The Indian Parliament has struck a hitherto unprecedented blow for democracy and gender balance. The Federal Parliament in Delhi has this March 9th, 2010, passed by a massive 186 - 1, the bill that reserves a third of all seats of Parliament in the national and state assembles, for women. It was a decision intended to coincide with the International Day for Women, but that had to be delayed overnight, after it was marred by extreme scenes of dissension, with some Parliamentarians tearing copies of the bill and shouting in vehement damnation against its authors.  Six of those were suspended from House debate and had to be forcefully removed from the chamber.  Upon passage, its proponents led by the ruling Congress Party's Prime Minister Manmohan Singh were beside themselves with effusive praise.

India is not alone in this choice, having been preceeded by even bolder leaps elsewhere.  Countries like Sweden and Rwanda lead the world in the proportion of women on their sovereign decision organs.  Other cultures, ancient and modern; nations like Sri Lanka, Argentina, Chile and Liberia have, with the passage of time, gone a step further, and elected women as heads of their governments.  To my mind, this is the epitome of the power of free choice, and the truest testament to the equality and competence of the world's womenfolk to the challenges of leadership.  Everywhere, women have proved their merit, and their accession to power is no longer a matter for worrisome reconsideration.

For this reason, the Indian choice deserves more than glancing attention. While this step is laudable and, indeed, emulable, it still betrays an offensive triumph of sentimentalist force over the strict dictates of nature and reason.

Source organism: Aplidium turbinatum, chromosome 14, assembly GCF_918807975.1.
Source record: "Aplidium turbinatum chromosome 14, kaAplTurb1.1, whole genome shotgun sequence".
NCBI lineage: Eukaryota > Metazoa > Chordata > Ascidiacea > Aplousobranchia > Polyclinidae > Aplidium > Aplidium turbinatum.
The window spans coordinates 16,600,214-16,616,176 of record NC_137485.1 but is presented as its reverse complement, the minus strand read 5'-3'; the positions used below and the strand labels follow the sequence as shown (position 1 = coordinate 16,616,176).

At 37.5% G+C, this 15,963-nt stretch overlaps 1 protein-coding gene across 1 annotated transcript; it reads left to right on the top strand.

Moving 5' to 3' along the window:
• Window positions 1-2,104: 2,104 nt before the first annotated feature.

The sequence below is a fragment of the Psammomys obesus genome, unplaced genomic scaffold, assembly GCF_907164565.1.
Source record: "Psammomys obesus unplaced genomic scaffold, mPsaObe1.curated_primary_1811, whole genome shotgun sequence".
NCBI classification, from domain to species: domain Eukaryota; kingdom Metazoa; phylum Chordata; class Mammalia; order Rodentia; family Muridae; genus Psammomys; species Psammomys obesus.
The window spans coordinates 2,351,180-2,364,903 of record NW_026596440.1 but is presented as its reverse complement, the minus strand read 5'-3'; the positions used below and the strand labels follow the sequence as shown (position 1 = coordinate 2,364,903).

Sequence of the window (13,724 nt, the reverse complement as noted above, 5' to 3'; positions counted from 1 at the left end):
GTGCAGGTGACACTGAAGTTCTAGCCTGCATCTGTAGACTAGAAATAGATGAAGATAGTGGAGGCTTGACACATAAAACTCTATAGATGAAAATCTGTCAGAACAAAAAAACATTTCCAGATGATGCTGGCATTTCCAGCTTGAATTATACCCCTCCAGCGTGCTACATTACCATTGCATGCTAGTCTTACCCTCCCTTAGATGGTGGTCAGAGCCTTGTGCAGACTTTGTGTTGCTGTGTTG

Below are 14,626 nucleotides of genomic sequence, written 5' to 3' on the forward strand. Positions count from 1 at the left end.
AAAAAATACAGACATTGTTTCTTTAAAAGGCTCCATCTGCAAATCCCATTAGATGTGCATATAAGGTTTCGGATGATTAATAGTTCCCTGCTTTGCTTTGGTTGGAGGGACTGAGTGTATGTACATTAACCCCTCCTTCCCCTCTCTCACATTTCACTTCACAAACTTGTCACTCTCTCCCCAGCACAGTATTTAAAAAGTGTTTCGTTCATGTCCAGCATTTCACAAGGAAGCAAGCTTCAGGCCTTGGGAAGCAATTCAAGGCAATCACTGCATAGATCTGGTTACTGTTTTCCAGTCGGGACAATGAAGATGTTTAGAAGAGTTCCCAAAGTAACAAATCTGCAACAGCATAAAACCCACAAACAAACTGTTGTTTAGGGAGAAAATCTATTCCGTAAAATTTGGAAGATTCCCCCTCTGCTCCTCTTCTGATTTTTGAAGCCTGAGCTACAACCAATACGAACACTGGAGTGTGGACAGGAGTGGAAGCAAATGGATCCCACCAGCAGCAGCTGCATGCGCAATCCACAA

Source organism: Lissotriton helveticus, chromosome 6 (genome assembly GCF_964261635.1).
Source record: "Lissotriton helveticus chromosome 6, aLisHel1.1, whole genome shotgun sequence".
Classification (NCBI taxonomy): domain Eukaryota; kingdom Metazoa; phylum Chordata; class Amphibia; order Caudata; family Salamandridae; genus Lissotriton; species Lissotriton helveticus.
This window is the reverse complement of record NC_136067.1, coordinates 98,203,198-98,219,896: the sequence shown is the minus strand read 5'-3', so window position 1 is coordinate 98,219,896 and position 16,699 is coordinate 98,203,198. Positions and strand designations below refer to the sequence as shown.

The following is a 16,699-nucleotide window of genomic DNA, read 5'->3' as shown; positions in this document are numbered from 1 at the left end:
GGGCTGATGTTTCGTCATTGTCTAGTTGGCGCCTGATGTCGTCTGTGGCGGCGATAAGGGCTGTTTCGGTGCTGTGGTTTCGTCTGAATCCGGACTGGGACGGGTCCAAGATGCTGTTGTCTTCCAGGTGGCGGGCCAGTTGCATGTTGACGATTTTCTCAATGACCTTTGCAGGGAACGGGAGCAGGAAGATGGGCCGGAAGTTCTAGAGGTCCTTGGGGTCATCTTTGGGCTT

Since antiquity, leadership has attracted the reverence and esteem reserved for the finest forms of culture and art.  Indeed, leaders are a society's finest artists, and their shoulders sometimes bear the real lives of their subjects.  What leaders dream, society drools at, and their word is the whole wide world to it. Like poetry, literature, music or natural science, leadership is, in some form, a spiritual concept. It is an outcome of passion.  And we may not reserve positions of passion on the basis of gender! Can we, for example reserve a third of all poetic positions for women; a third of all sculptors, all architects, all newspaper columnists, all farmers? Nature dictates that the most passionate hearts and minds on these planes should excel. Reserving positions of leadership for a given gender is promoting mediocrity. In the already miserly temple of politics, society loses the rarely sacrificed steak of merit at the altar of arithmetic.

Perhaps more poignant is the perversion of this gender equity concept on the Kenyan political scene. If the Constitutional review goes according to plan, Kenya's 47 new counties will each be represented in Parliament by a woman. Noting that each county is composed of several current constituencies, it effectively means each 'old' district will have a Super MP, who will likely be the county spokesperson, and to boot, a woman! Ask with me: why would a more popular candidate representing real people at the lowest level, be subordinated to an amorphously defined 'leader' for political expediency, representing an extinct entity and answerable to no-one on the ground?  When this county leader speaks, shall we take her word to be the synthesized wisdom of five or more Sub-MPs in her county?  And what is to stop her from being subjective and partisan in her views? Isn't she just a human like all others in the House?

There has never been shown any proof that 100 women produce more and better ideas than 20 women.  The same cannot be said of 100 passionate souls, whether men or women. Both in the real and the ideal world, we are better off with a passionate, focused all-men parliament, than a reward-for-gender House. Let justice be our shield and defender.  Reserving seats for women is discrimination against men.  The implied outcome is that no woman will be elected to represent a constituency, since their lot have a free pass, through the county quota system.

Unless the aim is merely to create jobs for cronies and spouses, the representation red-herring is dead and rotting. Tell me another, India!